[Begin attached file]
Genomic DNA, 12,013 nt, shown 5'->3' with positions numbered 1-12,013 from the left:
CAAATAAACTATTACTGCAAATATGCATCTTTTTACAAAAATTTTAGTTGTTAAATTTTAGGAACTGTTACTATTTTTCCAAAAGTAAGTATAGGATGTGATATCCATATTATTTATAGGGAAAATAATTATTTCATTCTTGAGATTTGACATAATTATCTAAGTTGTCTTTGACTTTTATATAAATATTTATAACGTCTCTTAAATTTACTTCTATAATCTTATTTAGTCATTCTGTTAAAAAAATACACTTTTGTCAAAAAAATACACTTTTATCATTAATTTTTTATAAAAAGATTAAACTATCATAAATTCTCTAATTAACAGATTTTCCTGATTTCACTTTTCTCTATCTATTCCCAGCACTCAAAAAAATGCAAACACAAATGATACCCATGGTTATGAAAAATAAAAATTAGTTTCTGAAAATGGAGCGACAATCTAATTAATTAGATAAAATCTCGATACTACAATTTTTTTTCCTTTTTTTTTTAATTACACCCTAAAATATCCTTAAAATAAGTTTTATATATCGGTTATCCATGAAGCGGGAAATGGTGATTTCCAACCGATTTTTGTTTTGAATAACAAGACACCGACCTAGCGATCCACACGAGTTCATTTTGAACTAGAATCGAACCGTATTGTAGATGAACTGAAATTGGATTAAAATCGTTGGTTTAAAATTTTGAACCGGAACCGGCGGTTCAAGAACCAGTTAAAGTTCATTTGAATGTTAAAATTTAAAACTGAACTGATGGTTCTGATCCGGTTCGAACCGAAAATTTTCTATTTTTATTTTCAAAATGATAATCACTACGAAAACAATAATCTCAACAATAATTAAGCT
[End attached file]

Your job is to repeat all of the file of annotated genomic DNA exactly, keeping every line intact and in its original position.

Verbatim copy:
Genomic DNA, 12,013 nt, shown 5'->3' with positions numbered 1-12,013 from the left:
CAAATAAACTATTACTGCAAATATGCATCTTTTTACAAAAATTTTAGTTGTTAAATTTTAGGAACTGTTACTATTTTTCCAAAAGTAAGTATAGGATGTGATATCCATATTATTTATAGGGAAAATAATTATTTCATTCTTGAGATTTGACATAATTATCTAAGTTGTCTTTGACTTTTATATAAATATTTATAACGTCTCTTAAATTTACTTCTATAATCTTATTTAGTCATTCTGTTAAAAAAATACACTTTTGTCAAAAAAATACACTTTTATCATTAATTTTTTATAAAAAGATTAAACTATCATAAATTCTCTAATTAACAGATTTTCCTGATTTCACTTTTCTCTATCTATTCCCAGCACTCAAAAAAATGCAAACACAAATGATACCCATGGTTATGAAAAATAAAAATTAGTTTCTGAAAATGGAGCGACAATCTAATTAATTAGATAAAATCTCGATACTACAATTTTTTTTCCTTTTTTTTTTAATTACACCCTAAAATATCCTTAAAATAAGTTTTATATATCGGTTATCCATGAAGCGGGAAATGGTGATTTCCAACCGATTTTTGTTTTGAATAACAAGACACCGACCTAGCGATCCACACGAGTTCATTTTGAACTAGAATCGAACCGTATTGTAGATGAACTGAAATTGGATTAAAATCGTTGGTTTAAAATTTTGAACCGGAACCGGCGGTTCAAGAACCAGTTAAAGTTCATTTGAATGTTAAAATTTAAAACTGAACTGATGGTTCTGATCCGGTTCGAACCGAAAATTTTCTATTTTTATTTTCAAAATGATAATCACTACGAAAACAATAATCTCAACAATAATTAAGCT